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During the passage to America, Dr. Franklin not only occupied himself irf writing the preceding narrative of his noble efforts to prevent a war, which the rapacity and infatuation of the British ministry utterly defeated, but he likewise employed himself in making experiments and observations on the waters of the ocean, by means of the thermometer, in order to ascertain the exact course of the gulph stream; by the knowledge of which, mariners might hereafter avoid or avail themselves of its current, according to their various destinations.1 These experiments and observations will be found in their appropriate place—his Philosophical Works; but the following general reflections connected therewith, by this friend of the human race, may with propriety be here introduced.
"Navigation, when employed in supplying necessary provisions to a country in want, and thereby preventing famines, which were more frequent and destructive before the invention of that art, is undoubtedly a blessing to mankind. When employed merely in transporting superfluities, it is a question whether the advantage of the employment it affords is equal to the mischief of hazarding so many lives on the ocean. But when employed in pillaging merchants and transporting slaves, it is clearly the means of augmenting the mass of human misery. It is amazing to think of the ships and lives risked in fetching tea from China, coffee from Arabia, sugar and tobacco from America, all which our ancestors did well without. Sugar employs near one thousand ships, tobacco almost as many. For the utility of tobacco there is little to be said; and for that of sugar, how much more commendable would it be, if we could give up the few minutes gratification afforded once or twice a day by the taste of sugar in our tea, rather than encourage the cruelties exercised in producing it. An eminent French moralist says, that when he considers the wars we excite in Africa to obtain slaves, the numbers necessarily slain in those wars, the many prisoners who perish at sea by sickness, bad provisions, foul air, &c. in the transportation, and how many afterwards die from the hardships of slavery, he cannot look on a piece of sugar without conceiving it stained with spots of human blood! had he added the consideration of the wars we make to take and retake the sugar islands from one another, and the fleets and armies that perish in those expeditions, he might have seen his sugar not merely spotted, but thoroughly dyed scarlet in grain! It is these wars that make the maritime powers of Europe, the inhabitants of London and Paris, pay dearer for sugar than those of Vienna, a thousand miles from the sea; because their sugar costs not only the price they pay for it by the pound, but all they pay in taxes to maintain the fleets and armies that fight for it."
'It is ascertained by Dr. Franklin's experiments, that a navigator may always know when he is in the gulph stream, by the warmth of the water, which is much greater than that of the water on either side of it. If, then, he is bound to the westward, he should cross the stream to get out of it as soon as possible; and if to the eastward, endeavor to remain in it.
After a very pleasant passage of about six weeks, Dr. Franklin arrived at the Capes of Delaware, was landed at Chester, and thence proceeded by land to Philadelphia, where every mark of respect, attachment, and veneration, was shown him by his fellow-citizens; and the very day after his arrival he was elected by the legislature of Pennsylvania, a delegate to congress. In short, his public services met with the most flattering rewards that a patriot could possibly desire.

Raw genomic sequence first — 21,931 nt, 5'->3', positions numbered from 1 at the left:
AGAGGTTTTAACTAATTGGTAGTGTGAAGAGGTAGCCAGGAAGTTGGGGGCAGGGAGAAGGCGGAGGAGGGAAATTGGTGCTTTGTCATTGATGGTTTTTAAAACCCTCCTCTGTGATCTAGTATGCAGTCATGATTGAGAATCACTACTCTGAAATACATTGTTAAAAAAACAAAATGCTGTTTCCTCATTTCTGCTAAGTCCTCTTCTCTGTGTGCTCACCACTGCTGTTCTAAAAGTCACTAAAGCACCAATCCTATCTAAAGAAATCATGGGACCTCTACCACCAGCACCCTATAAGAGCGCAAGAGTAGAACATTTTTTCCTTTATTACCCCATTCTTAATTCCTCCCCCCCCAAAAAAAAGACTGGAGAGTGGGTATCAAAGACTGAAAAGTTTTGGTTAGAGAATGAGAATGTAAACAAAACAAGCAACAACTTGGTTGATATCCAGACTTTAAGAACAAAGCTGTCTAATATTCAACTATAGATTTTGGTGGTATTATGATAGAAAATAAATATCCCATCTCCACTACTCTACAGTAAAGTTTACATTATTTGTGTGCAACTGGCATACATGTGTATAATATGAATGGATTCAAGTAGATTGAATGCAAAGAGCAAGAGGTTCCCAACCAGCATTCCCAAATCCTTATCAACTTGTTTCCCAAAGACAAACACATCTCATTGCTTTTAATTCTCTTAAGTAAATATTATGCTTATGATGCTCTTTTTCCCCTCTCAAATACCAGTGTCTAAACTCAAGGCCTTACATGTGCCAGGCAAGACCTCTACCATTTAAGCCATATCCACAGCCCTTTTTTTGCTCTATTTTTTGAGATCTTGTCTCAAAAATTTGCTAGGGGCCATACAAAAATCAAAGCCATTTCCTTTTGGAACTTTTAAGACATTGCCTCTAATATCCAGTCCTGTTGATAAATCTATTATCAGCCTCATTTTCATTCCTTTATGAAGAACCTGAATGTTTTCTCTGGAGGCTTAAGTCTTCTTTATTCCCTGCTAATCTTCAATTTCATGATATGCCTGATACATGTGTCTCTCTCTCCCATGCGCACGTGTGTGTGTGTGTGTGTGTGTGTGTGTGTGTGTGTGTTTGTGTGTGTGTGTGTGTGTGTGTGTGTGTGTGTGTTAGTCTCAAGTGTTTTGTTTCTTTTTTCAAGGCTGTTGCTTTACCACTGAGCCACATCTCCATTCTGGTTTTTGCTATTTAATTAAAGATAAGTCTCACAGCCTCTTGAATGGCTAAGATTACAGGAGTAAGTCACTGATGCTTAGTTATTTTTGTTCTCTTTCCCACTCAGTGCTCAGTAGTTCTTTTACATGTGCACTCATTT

Shortly after his arrival, he thus notices the then state of the colonies, in a letter of May 16, 1775, to a friend in London.
"You will have heard, before this reaches you, of a march stolen by the British troops into the country by night, and of their expedition back again. They retreated twenty miles in six hours.1
"The governor of Massachusetts had called the assembly to propose Lord North's pacific plan j but before the time of their meeting, began cutting of throats: you know it was said he carried the sword in one hand, and the olive branch in the other; and it seems he chose to give them a taste of the szcord first. He is doubling his fortifications at Boston, and hopes to secure his troops till succour arrives. The place, indeed, is naturally so defensible, that I think them in no danger.
"All America is exasperated by his conduct, and more firmly united than ever. The breach between the two countries is grown wider, and in danger of becoming irreparable."
And to the same friend he wrote some weeks after.
"The congress met at a time when all minds were so exasperated by the perfidy of General Gage, and his attack on the country people, that propositions for attempting an accommodation were not much relished; and it has been with difficulty that we have carried in that assembly, another humble petition to the crown,
* The affair of Lexington.
to give Britain one more chance, one opportunity more of recovering the friendship of the colonies; which however I think she has not sense enough to embrace, so I conclude she has lost them for ever." *
1 Never was a prediction more completely verified. The following is a copy of the petition referred to by Dr. Franklin, and to which an answer was refused to be given.
TO THE KING'S MOST EXCELLENT MAJESTY.
Most Gracious Sovereign,
We your Majesty's faithful subjects of the colonies of New Hampshire, Massachusetts Bay, Rhode Island, and Providence Plantations, Connecticut, New York, New Jersey, Pennsylvania, the counties of Newcastle, Kent, and Sussex on Delaware, Maryland, Virginia, North Carolina, and South Carolina, in behalf of ourselves, and the inhabitants of these colonies, who have deputed us to represent them in general congress, entreat your Majesty's gracious attention to this our humble petition.